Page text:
Many people associate meadow planting with cornflowers, but in fact cornfield annuals such as cornflower and corn poppy last only one year in a permanent meadow. This is because they can exist only where soil is disturbed, which is why they grow in ploughed fields.

You can sow a wonderful annual meadow from scratch each year, either now or in early spring. It’s easy to do and can be any size and any mix of hardy annuals. Mine is always simple: grasses and lots of cornflowers. Come May, I’ll be gazing over a sea of blue.

Supplier: Cornflower seed and plugs are available by mail order from The Wild Flower Shop.

Seed offer

Order five packets of cornflower seed (two each of ‘Dwarf Blue Midget’ and blue ‘Jubilee Gem’, one of ‘Black Ball’) for £7.99, or 10 packets (four each of Dwarf Blue Midget and Jubilee Gem, two of Black Ball) for £10.98. To order, call 0844 573 2020, quoting ref GUA551). Delivery within 28 days.

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Cornflower (Centaurea cyanus)

Cornflowers are extremely colourful hardy annuals. They look great in beds and borders, especially when part of an annual bedding display or a cottage garden, flowering from late spring and summer into autumn.

Cornflowers are also commonly known as ‘bachelor’s buttons’ – and more than a dozen other common names. They make excellent cut flowers and attract bees and butterflies and other pollinating and beneficial insects.

Although blue is the most common colour; white, red, pink and purple varieties are also available.

How to grow cornflowers

Cultivation

Cornflowers grow and flower best in sunny positions. They need a fertile soil enriched with lots of organic matter, which holds plenty of moisture in spring and summer, doesn’t dry out or become waterlogged.

Cornflower varieties

  • Black Ball Rich chocolate shade, that look almost black.
  • Blue Diadem Large, deep blue double flowers.
  • Classic Fantastic Various shades of blue, with frosted white edges.
  • Jubilee Gem Large, deep blue double flowers.
  • Polka Dot Mix Shorter plants with flowers in a range of colours – white, pinks, blues and reds.

Sowing cornflowers

Sow seeds from March to May outdoors for flowers from June to September, or sow during August and September to flower slightly earlier the following year.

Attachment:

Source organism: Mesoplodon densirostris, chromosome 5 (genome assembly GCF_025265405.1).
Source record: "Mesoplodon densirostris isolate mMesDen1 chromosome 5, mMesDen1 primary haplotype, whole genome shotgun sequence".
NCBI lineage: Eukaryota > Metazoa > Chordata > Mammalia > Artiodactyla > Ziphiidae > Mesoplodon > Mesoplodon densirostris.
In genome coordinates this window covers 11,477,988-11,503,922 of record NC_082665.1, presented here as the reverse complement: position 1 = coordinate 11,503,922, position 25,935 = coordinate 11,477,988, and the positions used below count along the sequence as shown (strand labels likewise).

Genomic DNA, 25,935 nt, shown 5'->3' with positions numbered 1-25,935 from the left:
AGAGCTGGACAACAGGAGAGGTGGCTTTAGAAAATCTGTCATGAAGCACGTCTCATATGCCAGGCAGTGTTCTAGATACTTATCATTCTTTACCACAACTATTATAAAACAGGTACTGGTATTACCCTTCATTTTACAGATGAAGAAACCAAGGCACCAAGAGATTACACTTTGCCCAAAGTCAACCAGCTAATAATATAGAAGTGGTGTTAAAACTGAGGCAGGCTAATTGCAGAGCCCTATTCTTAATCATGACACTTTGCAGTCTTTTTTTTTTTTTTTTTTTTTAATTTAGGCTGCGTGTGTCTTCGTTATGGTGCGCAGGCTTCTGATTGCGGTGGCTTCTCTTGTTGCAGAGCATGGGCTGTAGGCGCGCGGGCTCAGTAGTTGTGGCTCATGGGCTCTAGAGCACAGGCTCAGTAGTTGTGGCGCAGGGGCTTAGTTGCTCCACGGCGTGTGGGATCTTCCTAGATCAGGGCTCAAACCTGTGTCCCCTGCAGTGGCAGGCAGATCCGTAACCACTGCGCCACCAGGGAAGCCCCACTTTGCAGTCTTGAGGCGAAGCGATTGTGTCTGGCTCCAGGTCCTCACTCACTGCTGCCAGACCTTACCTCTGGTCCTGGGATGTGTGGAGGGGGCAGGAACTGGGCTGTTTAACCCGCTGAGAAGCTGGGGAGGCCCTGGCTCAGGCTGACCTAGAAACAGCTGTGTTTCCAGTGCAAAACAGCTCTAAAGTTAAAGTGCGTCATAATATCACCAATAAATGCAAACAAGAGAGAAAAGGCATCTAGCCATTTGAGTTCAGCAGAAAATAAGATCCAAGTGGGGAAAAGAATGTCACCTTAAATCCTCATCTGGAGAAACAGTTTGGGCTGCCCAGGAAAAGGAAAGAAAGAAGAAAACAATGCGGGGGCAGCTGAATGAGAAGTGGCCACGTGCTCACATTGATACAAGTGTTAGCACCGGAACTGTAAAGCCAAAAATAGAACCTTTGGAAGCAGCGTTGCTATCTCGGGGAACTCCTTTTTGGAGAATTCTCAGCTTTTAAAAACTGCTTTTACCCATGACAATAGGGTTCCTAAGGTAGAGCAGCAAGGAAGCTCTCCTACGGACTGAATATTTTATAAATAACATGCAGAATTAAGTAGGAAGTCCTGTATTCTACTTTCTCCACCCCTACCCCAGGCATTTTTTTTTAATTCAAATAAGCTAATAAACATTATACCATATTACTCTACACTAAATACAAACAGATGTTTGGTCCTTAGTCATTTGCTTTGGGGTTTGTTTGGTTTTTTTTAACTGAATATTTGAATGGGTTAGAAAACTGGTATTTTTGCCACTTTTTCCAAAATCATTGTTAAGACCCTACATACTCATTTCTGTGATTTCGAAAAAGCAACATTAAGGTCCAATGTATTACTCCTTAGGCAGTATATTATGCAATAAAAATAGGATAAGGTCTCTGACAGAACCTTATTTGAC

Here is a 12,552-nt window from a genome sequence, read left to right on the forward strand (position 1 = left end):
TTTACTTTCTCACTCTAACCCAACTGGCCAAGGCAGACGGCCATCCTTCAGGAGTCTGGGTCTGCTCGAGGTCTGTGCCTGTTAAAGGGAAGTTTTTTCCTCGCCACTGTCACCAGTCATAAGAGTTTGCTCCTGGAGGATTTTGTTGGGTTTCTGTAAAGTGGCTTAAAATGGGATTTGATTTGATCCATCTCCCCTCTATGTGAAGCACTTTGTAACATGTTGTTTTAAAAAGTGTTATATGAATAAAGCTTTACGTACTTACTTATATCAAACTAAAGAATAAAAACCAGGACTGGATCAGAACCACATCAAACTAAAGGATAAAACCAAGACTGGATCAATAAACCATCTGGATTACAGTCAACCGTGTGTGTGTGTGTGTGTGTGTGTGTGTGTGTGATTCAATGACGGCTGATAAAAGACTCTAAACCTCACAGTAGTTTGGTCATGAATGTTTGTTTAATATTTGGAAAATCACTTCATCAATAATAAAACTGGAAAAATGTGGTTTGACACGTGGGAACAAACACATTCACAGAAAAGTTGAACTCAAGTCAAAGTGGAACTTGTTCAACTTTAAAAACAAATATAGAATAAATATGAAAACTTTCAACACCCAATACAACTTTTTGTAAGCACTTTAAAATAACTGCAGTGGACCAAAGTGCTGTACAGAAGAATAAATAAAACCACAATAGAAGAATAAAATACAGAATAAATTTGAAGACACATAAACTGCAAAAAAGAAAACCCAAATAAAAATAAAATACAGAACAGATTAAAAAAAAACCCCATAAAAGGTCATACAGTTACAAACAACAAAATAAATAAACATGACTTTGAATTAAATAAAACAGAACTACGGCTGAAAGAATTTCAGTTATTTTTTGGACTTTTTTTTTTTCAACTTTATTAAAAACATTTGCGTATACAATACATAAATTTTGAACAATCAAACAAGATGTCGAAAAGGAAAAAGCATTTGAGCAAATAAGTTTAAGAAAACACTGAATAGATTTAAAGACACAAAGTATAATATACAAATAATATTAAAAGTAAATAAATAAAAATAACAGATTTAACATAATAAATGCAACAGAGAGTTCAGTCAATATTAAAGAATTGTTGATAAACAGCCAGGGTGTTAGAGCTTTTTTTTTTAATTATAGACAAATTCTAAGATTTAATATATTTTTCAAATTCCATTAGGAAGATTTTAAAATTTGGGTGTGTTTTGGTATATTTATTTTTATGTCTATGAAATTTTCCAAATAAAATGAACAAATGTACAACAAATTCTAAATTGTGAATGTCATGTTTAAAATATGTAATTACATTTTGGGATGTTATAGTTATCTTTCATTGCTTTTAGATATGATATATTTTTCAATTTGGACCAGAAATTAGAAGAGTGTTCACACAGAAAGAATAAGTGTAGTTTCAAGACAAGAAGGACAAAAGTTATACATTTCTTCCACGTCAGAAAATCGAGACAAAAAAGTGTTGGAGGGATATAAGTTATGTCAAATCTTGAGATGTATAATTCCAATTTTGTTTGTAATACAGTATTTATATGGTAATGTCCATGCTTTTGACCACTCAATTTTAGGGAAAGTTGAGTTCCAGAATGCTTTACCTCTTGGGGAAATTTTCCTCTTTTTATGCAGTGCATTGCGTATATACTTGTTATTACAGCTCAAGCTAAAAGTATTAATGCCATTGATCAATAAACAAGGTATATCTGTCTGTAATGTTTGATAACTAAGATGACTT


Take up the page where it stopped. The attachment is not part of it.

Sow seeds thinly in finely raked, moist soil where you want the plants to flower, at a depth of 13mm (½in) covering the seeds lightly with soil. Water the soil during dry periods.

Thin the seedlings in stages to 15-23cm (6-9in) apart when they’re large enough to handle.

Planting cornflowers

You can buy young plants from garden centres, nurseries or mail order suppliers for planting in spring.

Dig over the planting area, incorporating lots of organic matter – such as compost or planting compost, especially if the soil is heavy clay or light, well-drained sandy soil. Dig a good sized hole big enough to easily accommodate the rootball.

Place the rootball in the planting hole and adjust the planting depth so that the crown of leaves is at soil level. Mix in more organic matter with the excavated soil and fill in the planting hole. Apply a general granular plant food over the soil around the plants and water in well.

Suggested planting locations and garden types

Flower borders and beds, patios, containers, city and courtyard gardens, cottage and informal gardens, cut flower garden.

How to care for cornflowers

Water plants whenever necessary to keep the soil or compost moist during spring and summer, as this will prolong flowering.

Remove any competing weeds while the plants are young and establishing.

Applying a balanced liquid plant food every couple of weeks in the growing season will also encourage more, bigger and better flowers.

Deadhead plants regularly to prolong their flowering period well into autumn.

Cornflowers are generally pest free.

Flowering season(s)

Spring, Summer, Autumn

Foliage season(s)

Spring, Summer, Autumn

Sunlight

Full sun

Soil type

Chalky, Clay, Loamy, Sandy

Soil pH

Neutral

Soil moisture

Moist but well-drained

Ultimate height

Up to 75cm (30in)

Ultimate spread

Up to 30cm (12in)

Time to ultimate height

3-4 months

Bluebottle Flower Stock Photos and Images

(2,290) Narrow your search: Vectors | Black & white | Page 1 of 23

  • developed blue cornflower on green cereal’s background
  • Cornflower, Bachelor’s button, Bluebottle, Boutonniere flower, Hurtsickle, Cyani flower Centaurea cyanus
  • Colourful flower meadow, bee pasture with cornflowers (Centaurea cyanus)
  • Cornflower, close-up, macro
  • Germany, Bluebottle flower, close up
  • CENTAUREA CYANUS ‘BLUE BALL’ (COMMON NAMES, CORNFLOWER OR BLUEBOTTLE FLOWER)
  • A graphium sarpedon, commonly known as the Common Bluebottle or Blue Triangle butterfly, feeding on an orange flower
  • Scenic moment. Flower ix of fieldflowers. A twoseater garden bench in the middle. .